Robert Pincus, NOAA/ESRL and CIRES/Colorado University, USA


What the past and the present can (and can’t) tell us about the future


Changes in the composition of the atmosphere cause changes to the planetary radiation budget to which the Earth responds by changing its temperature; changes in temperature may also change the atmosphere’s opacity in ways that damp or amplify the temperature change. This framework -- radiative forcing, adjustments, and feedbacks — provides a useful lens though which to think about future atmospheric conditions and allows us to use the Earth’s past and present-day behavior as a guide to the future. A focus on adjustments also highlights challenges and opportunities for process-based modeling, data assimilation and state estimation, and satellite observations.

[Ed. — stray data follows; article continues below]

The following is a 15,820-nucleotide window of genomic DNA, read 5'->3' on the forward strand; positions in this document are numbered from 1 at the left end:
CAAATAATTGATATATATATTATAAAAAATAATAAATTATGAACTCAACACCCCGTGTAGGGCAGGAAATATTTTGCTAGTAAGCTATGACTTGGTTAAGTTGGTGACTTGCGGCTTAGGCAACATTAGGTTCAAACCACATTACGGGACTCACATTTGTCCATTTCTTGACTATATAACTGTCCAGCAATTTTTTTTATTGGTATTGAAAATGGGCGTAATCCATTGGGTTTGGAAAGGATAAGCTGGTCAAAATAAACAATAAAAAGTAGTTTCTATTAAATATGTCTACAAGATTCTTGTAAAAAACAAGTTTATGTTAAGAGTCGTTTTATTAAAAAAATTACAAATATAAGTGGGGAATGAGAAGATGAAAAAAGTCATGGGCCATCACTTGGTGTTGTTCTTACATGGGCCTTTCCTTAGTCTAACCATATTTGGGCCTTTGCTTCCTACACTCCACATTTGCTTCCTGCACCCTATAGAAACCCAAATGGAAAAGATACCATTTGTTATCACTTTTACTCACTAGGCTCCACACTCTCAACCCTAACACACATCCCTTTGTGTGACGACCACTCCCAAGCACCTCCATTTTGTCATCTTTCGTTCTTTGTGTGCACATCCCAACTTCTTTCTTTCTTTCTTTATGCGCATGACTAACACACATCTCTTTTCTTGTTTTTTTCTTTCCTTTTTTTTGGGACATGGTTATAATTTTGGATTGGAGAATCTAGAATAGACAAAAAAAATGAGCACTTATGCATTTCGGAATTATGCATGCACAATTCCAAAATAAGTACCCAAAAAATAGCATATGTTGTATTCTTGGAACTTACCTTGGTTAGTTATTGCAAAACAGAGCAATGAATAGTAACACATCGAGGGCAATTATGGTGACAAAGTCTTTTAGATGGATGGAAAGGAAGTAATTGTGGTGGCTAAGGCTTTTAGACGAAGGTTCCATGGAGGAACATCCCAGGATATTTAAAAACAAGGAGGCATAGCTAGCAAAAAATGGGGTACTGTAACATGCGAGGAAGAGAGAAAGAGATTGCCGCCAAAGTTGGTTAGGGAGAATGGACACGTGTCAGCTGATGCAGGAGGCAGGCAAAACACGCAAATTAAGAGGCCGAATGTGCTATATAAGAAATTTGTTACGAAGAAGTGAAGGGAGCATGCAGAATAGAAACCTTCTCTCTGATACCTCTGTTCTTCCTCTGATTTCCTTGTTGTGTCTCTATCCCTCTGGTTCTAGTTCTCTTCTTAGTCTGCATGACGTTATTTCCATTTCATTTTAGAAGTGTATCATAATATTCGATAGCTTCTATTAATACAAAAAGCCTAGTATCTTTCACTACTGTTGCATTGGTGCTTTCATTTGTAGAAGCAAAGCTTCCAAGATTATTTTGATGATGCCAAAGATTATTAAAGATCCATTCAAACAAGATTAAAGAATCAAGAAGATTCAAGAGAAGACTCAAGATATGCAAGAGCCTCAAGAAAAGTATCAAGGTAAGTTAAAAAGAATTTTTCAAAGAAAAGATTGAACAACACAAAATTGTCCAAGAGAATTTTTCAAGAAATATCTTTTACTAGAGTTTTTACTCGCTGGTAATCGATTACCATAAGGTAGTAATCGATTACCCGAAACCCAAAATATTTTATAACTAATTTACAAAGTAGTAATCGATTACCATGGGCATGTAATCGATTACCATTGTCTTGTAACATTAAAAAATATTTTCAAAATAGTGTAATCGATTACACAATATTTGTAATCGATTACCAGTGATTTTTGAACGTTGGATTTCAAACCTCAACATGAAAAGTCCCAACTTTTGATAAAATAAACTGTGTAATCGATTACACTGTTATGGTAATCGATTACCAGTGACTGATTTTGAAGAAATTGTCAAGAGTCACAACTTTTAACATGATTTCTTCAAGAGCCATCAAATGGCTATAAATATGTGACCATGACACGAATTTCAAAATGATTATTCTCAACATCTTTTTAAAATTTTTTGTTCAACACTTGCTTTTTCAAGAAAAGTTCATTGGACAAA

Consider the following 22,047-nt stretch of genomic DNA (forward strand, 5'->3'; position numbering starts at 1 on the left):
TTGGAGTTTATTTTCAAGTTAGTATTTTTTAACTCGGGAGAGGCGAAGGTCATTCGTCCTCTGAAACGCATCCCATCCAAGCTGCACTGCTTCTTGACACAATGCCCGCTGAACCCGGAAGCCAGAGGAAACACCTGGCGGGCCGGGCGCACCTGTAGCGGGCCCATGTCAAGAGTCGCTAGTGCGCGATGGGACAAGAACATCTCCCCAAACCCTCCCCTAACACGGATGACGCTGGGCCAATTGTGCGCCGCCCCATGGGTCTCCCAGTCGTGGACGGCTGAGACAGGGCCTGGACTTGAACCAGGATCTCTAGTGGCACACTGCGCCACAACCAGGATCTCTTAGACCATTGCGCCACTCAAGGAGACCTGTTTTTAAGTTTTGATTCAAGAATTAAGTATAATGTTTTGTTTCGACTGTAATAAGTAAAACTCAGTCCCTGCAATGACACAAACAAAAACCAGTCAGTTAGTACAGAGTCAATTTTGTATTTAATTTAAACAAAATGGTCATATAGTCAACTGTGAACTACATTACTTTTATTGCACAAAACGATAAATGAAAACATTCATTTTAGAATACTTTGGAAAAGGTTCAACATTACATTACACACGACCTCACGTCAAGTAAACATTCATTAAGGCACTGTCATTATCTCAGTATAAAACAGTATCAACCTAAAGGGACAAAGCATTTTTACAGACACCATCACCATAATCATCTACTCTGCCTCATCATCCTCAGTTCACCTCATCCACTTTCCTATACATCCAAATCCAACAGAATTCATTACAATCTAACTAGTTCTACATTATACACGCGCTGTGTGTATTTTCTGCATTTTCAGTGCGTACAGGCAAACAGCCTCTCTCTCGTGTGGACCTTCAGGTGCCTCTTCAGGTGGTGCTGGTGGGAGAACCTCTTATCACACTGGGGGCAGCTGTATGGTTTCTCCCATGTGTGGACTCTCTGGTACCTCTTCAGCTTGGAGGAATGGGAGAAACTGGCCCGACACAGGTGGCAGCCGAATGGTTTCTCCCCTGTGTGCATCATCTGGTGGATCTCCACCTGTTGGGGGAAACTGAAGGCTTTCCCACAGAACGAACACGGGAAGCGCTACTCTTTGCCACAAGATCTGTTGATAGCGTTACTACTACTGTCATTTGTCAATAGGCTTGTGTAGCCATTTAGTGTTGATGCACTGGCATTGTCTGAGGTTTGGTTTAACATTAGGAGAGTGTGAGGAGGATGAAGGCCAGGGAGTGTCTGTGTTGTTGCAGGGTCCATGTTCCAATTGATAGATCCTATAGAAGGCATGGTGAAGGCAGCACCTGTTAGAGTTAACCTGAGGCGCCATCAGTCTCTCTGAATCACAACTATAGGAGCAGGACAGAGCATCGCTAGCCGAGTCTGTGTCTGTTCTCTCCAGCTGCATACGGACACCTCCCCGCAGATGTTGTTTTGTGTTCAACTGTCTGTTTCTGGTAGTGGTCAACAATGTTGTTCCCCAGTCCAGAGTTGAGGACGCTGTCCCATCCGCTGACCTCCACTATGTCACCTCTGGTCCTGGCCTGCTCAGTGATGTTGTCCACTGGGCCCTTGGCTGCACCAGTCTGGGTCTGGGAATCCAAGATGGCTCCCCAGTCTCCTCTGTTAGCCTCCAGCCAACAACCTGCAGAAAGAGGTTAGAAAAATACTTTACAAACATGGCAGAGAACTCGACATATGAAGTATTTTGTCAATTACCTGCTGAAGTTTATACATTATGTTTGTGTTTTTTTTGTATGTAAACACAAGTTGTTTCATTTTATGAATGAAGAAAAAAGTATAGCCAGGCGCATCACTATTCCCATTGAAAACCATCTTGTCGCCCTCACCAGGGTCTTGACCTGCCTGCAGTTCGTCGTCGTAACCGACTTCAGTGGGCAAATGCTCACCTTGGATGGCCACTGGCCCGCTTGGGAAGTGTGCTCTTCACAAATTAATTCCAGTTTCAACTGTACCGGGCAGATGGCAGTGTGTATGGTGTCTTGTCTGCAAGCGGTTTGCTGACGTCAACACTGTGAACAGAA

In this talk I’ll focus on understanding the radiative forcing to which the earth has been subject over the course of industrialization. I’ll describe an effort to provide highly-accurate estimates of instantaneous radiative forcing by greenhouse gases across a wide range of scenarios, and highlight how efforts to compute adjustments inevitably dominate the uncertainty in effective radiative forcing. Developing an understanding of real-world forcing also lets us understand the surprisingly wide range of forcings reported by climate models for the same change in atmospheric composition, highlighting the difference between model diversity and true uncertainty.


Thursday December 5, 14.15


Rossbysalen C609, Arrhenius laboratory, Svante Arrhenius väg 16C, 6th floor